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November 12, 2009

Washington, D.C. sniper John Allen Muhammad executed by lethal injection

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Washington, D.C. sniper John Allen Muhammad executed by lethal injection

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Thursday, November 12, 2009

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John Allen Muhammad, the Washington, D.C. sniper spree killer, has been executed in Virginia. Muhammad was convicted for one of ten murders occurring between Oct. 9 and 22, 2002 in and around Washington, DC. Dean Harold Meyers was shot on the Oct. 9 by Muhammad. Lawyers for Muhammad appealed for a not plea on the reasons of him being mentality ill but the appeal was rejected. Muhammad was 48 at the time of execution.

He was executed at 02:11 GMT and the execution took 5 minutes. According to Larry Traylor of the Department of Corrections Muhammad remained quiet before and during the execution. His last meal was chicken in red sauce and strawberry cakes.

Both his lawyers and the state attorney appointed to represent Muhammad pleaded for the death penalty to be dropped. They reported that Muhammad was suffering from Gulf War syndrome.

Muhammad and his accomplice Lee Boyd Malvo killed ten people in Washington D.C and Virginia. The pair had also been accused of murders in the states of Alabama, Louisiana and Arizona. Malvo is currently serving life imprisonment. Muhammad’s execution was watched by several members of the victims’ families.



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Three more scientists resign from UK ACMD drugs advisory council

Filed under: Archived,Drugs,Europe,Politics and conflicts,United Kingdom — admin @ 5:00 am

Three more scientists resign from UK ACMD drugs advisory council

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Thursday, November 12, 2009

In the wake of the sacking of Professor David Nutt as chairman of the United Kingdom’s Advisory Council on the Misuse of Drugs (ACMD) by Home Secretary Alan Johnson and the subsequent resignations of Dr Les King and Marion Walter, three more scientists have now resigned. This follows a meeting on Monday between the Council and Alan Johnson, at which the Council sought reassurances that the integrity of the Council would not be compromised. Prior to the meeting, the Council sent a letter to Mr Johnson to the effect that a majority of its membership was deeply concerned about the circumstances relating to and surrounding Professor Nutt’s dismissal: “For some members, these matters are of such seriousness as to raise the question whether they can, in good conscience, continue on the Council.”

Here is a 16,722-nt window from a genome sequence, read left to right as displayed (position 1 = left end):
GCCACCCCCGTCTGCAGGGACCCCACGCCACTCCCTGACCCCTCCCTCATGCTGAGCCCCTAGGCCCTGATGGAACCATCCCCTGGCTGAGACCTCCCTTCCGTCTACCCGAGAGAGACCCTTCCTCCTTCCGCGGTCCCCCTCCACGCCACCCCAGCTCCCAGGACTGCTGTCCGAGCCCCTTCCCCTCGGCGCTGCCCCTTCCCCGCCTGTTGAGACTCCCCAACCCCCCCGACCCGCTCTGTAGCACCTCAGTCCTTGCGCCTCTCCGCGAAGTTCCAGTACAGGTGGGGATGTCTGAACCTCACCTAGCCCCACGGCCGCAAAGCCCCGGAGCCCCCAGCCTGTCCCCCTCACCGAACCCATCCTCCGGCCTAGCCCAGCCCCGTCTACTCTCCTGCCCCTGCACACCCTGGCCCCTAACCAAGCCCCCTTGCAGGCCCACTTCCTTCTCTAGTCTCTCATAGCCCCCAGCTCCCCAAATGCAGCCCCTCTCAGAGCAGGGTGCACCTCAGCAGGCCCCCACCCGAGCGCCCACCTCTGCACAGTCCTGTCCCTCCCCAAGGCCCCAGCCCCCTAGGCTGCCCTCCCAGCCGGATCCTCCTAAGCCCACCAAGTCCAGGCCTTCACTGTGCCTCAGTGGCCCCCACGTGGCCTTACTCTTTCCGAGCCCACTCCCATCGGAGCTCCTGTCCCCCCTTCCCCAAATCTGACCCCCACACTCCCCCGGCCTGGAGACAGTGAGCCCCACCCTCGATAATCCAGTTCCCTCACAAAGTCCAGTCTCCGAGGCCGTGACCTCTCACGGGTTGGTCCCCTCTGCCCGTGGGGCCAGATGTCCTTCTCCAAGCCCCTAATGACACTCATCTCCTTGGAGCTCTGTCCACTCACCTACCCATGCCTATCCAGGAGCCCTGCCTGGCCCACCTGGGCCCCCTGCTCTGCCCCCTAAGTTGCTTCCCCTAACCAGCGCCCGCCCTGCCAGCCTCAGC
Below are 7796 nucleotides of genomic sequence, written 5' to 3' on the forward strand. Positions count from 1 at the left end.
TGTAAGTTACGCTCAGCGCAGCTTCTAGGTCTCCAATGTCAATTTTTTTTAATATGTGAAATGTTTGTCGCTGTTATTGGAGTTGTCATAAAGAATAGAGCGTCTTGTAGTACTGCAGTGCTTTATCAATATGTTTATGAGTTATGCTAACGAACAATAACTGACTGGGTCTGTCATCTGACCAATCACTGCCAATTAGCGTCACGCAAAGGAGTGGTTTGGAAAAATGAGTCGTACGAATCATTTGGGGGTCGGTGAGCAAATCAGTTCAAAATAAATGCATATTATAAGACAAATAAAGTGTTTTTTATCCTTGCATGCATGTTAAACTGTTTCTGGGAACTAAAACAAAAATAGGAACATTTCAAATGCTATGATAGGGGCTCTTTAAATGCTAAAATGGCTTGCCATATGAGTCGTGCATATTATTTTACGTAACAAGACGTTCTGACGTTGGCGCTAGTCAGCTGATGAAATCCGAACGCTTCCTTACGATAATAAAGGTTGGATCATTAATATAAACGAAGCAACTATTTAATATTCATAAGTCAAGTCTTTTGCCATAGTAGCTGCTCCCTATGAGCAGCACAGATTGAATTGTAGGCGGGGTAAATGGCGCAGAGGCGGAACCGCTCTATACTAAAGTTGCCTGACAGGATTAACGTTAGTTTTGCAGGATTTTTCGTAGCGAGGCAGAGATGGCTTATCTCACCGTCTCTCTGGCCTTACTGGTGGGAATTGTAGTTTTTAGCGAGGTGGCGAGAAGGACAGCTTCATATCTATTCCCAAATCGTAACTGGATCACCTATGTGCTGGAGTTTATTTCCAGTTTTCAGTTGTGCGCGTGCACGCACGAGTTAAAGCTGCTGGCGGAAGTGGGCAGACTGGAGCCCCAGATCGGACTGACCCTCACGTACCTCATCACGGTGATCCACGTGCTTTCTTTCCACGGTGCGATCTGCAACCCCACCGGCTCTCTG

File photo of Alan Johnson, the politician at the centre of the row, taken in 2007
Image: catch21productions.

The scientists in question are the chemist, Dr Simon Campbell, a psychologist, Dr John Marsden and a pharmaceutical consultant, Ian Raglan.

Commenting on his resignation on BBC Radio 4’s Today programme, Dr Campbell said “I do not accept the reasons given for Professor Nutt’s dismissal, I think that was a clash of personalities. I do not agree with the manner in which he was dismissed. Such an abrupt dismissal was a humiliation for such a respected scientist.”

These resignations means that the ACMD is no longer constitutionally able to function and that six positions will need to be filled. There is a possibility that further resignations may occur as a number of the remaining members of the Council are reported to be unhappy with the prevailing situation, although many of those who do remain sit in the capacity of representatives of organisations with an interest.



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Scientists find key human language gene

Scientists find key human language gene – Wikinews, the free news source

Scientists find key human language gene

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Thursday, November 12, 2009